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  1. Social Power Gerardo OteroSociology/Anthropology and International Studies

  2. Outline • Premises and definitions • Power organizations • Interstitial emergence • Empowerment

  3. Premises • societies are not totalities or systems • No theoretical primacy (economy or ideology)

  4. Premises, cont’d • Four sources of power (ideological, economic, military and political relationships) • Organizations or institutional means of attaining goals.

  5. Multicausality • social events or trends have multiple causes

  6. Humans are social in that • they are able to achieve goals only by cooperation

  7. Primacy • Not ends but means give us our point of entry into the question of primacy

  8. Power A exercises power over B when A affects B in a manner contrary to B’s interests.

  9. Social Power • General sense: ability to attain mastery of one’s environment: • mastery over other people • Collective aspect: persons in cooperation enhance joint power over third parties or over nature

  10. Social Power, cont’d • distributive • collective • exploitative • functional • All aspects operate simultaneously in most social relations

  11. Leaders • occupy supervisory and coordinating positions • immense organizational superiority over others

  12. Why masses comply • lack collective organization • embedded within collective and distributive power organizations controlled by others

  13. Society: a unitarian whole? • Marxists: “levels of society”, privilege economic subsistence • Weberians: “dimensions”, privilege meaning • but organizations function as both ends and means

  14. For Michael Mann society is • “a network of social interaction at the boundaries of which is a certain level of interactioncleavage between it and its environment” (Man 1986:13)

  15. Underneath stable networks: • “human beings are tunnelling ahead to achieve their goals, forming new networks . . .” (16)

  16. Sources and organizations of power • Ideological • Economic • Military • Political

  17. Ideology as organization • Monopolizing meaning (requires concepts and categories of meanings imposed on perceptions) • norms (necessary for sustained social cooperation) • aesthetic-ritual practices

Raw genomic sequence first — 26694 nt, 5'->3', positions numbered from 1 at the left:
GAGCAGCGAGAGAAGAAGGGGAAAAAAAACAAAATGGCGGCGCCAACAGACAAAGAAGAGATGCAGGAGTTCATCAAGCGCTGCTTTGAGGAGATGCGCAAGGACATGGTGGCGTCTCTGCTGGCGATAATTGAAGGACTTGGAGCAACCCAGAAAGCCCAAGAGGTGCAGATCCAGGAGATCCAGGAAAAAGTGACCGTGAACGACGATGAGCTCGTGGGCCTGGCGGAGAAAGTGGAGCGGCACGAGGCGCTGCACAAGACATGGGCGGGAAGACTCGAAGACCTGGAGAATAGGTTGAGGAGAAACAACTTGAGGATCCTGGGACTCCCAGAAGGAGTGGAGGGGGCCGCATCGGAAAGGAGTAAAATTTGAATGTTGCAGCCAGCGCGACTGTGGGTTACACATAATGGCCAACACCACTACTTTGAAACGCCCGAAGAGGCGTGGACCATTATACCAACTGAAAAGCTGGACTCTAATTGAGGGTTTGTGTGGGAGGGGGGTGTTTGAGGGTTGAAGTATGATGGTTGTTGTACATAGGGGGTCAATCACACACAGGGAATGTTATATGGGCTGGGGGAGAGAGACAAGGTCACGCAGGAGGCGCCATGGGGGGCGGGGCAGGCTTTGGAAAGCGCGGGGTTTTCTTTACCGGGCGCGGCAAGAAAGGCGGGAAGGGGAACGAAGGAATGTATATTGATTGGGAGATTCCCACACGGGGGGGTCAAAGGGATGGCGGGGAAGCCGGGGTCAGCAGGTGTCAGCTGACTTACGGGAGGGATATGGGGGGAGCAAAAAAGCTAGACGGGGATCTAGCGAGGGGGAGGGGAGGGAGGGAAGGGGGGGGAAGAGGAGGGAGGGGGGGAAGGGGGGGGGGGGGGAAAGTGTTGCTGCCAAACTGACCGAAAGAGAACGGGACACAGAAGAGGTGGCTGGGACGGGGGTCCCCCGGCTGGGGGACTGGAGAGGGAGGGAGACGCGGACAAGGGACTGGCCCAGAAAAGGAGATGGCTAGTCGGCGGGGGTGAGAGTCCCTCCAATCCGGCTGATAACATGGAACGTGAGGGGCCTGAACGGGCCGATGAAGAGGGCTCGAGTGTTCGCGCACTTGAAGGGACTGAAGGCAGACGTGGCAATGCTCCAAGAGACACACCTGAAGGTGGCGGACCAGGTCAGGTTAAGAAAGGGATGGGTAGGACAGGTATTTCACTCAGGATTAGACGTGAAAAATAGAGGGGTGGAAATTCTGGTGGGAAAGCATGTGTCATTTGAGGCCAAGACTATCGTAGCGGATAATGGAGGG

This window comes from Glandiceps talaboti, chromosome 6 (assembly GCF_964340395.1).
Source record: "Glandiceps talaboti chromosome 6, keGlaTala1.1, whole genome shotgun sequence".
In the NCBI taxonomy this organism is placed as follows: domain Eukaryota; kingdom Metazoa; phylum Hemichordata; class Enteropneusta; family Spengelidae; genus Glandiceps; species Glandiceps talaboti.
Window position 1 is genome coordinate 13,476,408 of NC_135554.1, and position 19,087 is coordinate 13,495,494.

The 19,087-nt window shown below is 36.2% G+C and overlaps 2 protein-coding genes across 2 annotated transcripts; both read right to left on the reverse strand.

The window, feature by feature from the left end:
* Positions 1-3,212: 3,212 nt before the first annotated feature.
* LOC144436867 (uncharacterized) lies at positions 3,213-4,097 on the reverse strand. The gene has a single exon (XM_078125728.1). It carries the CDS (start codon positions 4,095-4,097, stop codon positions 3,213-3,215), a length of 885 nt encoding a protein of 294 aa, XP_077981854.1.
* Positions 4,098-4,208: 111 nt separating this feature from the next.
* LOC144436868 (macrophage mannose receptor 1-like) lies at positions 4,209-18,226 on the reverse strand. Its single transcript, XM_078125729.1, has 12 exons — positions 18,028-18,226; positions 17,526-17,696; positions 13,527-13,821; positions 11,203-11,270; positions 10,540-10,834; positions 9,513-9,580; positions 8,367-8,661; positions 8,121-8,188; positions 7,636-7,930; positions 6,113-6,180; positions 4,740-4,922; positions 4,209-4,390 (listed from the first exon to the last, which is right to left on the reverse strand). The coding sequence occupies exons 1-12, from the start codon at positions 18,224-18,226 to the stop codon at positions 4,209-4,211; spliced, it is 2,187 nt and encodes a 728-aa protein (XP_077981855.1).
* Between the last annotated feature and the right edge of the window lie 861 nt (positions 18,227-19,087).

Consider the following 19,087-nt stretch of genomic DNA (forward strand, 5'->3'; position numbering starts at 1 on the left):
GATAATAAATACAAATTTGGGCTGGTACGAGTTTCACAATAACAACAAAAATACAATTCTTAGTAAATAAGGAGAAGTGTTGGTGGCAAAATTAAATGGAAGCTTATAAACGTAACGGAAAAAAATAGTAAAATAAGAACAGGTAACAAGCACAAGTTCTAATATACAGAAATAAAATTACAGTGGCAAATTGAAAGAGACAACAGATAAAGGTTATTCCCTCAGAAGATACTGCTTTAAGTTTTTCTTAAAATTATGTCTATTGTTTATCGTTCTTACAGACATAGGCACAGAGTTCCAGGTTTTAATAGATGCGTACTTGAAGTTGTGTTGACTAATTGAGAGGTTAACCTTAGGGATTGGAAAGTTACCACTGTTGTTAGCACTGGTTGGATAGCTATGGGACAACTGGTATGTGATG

18. Economic organization • Circuits of praxis • Classes • States (perform both economic and political functions)

  19. Circuits of praxis are modes of • Production • Distribution • Exchange and • Consumption (no primacy of production is implied)

  20. Why no primacy? • “Whereas production is high on intensive power,mobilizing local social cooperation to exploit nature, exchange may occur extremely extensively” (Mann 1986:25)

  21. Class are formed thus: • “Economic power derives from the satisfaction of subsistence needs through the social organization of the extraction, transformation, distribution, and consumption of the objects of nature.” (Mann 1986:24)

  22. Dominant class: • can obtain general collective and distributive power in societies

  23. Economic organization • extraction • transformation • distribution • consumption of the objects of nature  Circuits of praxis

  24. Military power • concentrated-coercive • intensive  militarism has yielded disproportionate results

  25. Political power = state • centralized • institutionalized • territorialized regulation of social relations  geopolitical power is essential in social stratification

  26. Tracklaying vehicles (Weber) • set the route for train tracks • “interstitial emergencies” or generalized means of history making (Mann) • empowerment, or what I would call “generative interstitial emergence”

  27. Model of organized power (Mann)

  28. Major sources of social power

  29. Geopolitics

  30. Empowerment or Political-Cultural Formation

  31. Class structural processes

  32. Political-cultural formation: Mediating determinations

  33. Political outcomes